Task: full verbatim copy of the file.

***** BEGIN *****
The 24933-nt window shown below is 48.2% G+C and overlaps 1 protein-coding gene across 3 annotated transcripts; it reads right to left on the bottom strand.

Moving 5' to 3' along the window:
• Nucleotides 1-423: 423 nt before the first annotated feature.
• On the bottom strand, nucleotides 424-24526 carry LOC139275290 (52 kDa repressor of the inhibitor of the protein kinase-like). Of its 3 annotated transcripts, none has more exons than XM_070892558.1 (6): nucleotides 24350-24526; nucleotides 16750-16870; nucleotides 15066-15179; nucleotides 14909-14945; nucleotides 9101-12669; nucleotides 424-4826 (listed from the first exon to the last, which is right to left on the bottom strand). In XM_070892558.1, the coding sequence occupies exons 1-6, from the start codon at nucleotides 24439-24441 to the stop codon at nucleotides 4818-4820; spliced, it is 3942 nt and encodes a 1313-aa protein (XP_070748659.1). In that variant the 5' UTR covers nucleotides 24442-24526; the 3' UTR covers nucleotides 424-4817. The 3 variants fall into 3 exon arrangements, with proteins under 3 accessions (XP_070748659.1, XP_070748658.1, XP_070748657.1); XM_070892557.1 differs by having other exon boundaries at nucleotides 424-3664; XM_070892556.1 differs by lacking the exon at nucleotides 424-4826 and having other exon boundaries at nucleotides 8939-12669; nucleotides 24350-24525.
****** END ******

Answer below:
The 24933-nt window shown below is 48.2% G+C and overlaps 1 protein-coding gene across 3 annotated transcripts; it reads right to left on the bottom strand.

Moving 5' to 3' along the window:
• Nucleotides 1-423: 423 nt before the first annotated feature.
• On the bottom strand, nucleotides 424-24526 carry LOC139275290 (52 kDa repressor of the inhibitor of the protein kinase-like). Of its 3 annotated transcripts, none has more exons than XM_070892558.1 (6): nucleotides 24350-24526; nucleotides 16750-16870; nucleotides 15066-15179; nucleotides 14909-14945; nucleotides 9101-12669; nucleotides 424-4826 (listed from the first exon to the last, which is right to left on the bottom strand). In XM_070892558.1, the coding sequence occupies exons 1-6, from the start codon at nucleotides 24439-24441 to the stop codon at nucleotides 4818-4820; spliced, it is 3942 nt and encodes a 1313-aa protein (XP_070748659.1). In that variant the 5' UTR covers nucleotides 24442-24526; the 3' UTR covers nucleotides 424-4817. The 3 variants fall into 3 exon arrangements, with proteins under 3 accessions (XP_070748659.1, XP_070748658.1, XP_070748657.1); XM_070892557.1 differs by having other exon boundaries at nucleotides 424-3664; XM_070892556.1 differs by lacking the exon at nucleotides 424-4826 and having other exon boundaries at nucleotides 8939-12669; nucleotides 24350-24525.